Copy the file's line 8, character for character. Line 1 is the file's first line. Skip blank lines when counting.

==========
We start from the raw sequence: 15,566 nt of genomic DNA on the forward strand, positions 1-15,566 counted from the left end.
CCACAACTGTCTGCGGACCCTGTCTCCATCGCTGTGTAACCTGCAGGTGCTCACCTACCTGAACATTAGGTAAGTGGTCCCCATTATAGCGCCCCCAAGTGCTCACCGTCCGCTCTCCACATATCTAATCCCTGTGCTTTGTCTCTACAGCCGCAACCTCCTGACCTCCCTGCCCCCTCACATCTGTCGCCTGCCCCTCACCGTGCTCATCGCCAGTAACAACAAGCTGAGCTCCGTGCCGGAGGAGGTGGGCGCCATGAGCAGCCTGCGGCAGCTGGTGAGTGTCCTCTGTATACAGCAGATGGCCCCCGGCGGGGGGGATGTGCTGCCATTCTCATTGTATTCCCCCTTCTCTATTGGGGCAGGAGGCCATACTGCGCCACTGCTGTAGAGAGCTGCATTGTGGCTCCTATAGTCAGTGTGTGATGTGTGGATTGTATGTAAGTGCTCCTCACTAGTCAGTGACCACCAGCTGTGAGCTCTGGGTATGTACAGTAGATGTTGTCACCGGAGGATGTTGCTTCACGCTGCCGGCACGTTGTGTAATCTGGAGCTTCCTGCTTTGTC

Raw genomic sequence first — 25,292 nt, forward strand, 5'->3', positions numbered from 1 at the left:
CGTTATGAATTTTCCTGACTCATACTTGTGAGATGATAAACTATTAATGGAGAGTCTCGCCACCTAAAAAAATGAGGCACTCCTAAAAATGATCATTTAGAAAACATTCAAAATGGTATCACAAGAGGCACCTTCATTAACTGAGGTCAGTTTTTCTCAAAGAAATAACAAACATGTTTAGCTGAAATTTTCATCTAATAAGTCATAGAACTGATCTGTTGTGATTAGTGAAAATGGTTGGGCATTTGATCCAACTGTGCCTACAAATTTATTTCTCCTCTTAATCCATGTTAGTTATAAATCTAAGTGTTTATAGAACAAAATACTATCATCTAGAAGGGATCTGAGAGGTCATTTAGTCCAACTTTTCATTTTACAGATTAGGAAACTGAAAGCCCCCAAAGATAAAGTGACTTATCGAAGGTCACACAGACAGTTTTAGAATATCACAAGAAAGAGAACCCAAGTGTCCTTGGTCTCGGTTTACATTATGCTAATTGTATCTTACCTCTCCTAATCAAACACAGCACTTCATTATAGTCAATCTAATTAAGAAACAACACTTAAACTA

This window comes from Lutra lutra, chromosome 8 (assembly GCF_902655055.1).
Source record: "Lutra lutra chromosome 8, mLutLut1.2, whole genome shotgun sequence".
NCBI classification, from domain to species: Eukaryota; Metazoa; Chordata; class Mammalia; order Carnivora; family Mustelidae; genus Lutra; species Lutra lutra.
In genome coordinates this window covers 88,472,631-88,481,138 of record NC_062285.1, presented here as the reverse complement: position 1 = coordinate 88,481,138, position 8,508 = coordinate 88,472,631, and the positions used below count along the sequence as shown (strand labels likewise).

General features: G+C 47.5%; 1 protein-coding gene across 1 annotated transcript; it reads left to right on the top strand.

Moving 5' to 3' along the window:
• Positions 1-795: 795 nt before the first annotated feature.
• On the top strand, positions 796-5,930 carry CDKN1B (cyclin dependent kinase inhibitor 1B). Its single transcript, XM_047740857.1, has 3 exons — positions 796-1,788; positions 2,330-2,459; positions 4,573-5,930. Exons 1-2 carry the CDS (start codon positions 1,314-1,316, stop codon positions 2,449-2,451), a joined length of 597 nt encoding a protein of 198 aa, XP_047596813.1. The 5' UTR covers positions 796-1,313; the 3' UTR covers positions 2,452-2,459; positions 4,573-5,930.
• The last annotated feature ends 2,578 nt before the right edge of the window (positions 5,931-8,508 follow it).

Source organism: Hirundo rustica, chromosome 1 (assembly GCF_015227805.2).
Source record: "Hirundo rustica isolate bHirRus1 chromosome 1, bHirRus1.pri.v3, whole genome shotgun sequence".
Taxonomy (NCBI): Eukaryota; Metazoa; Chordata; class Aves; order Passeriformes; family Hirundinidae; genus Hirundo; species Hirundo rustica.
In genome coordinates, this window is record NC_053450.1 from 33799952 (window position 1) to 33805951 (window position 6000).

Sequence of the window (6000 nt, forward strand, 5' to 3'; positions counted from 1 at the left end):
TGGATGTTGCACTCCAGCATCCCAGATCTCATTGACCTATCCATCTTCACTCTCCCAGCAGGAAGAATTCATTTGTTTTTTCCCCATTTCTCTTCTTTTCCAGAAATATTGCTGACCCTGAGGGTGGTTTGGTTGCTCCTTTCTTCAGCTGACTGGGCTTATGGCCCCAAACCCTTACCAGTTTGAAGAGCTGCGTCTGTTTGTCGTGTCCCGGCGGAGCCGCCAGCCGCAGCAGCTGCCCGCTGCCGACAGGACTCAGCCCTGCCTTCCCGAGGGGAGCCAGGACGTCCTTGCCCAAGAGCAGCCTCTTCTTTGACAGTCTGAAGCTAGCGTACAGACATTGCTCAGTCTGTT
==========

In genome coordinates this window covers 88,472,631-88,481,138 of record NC_062285.1, presented here as the reverse complement: position 1 = coordinate 88,481,138, position 8,508 = coordinate 88,472,631, and the positions used below count along the sequence as shown (strand labels likewise).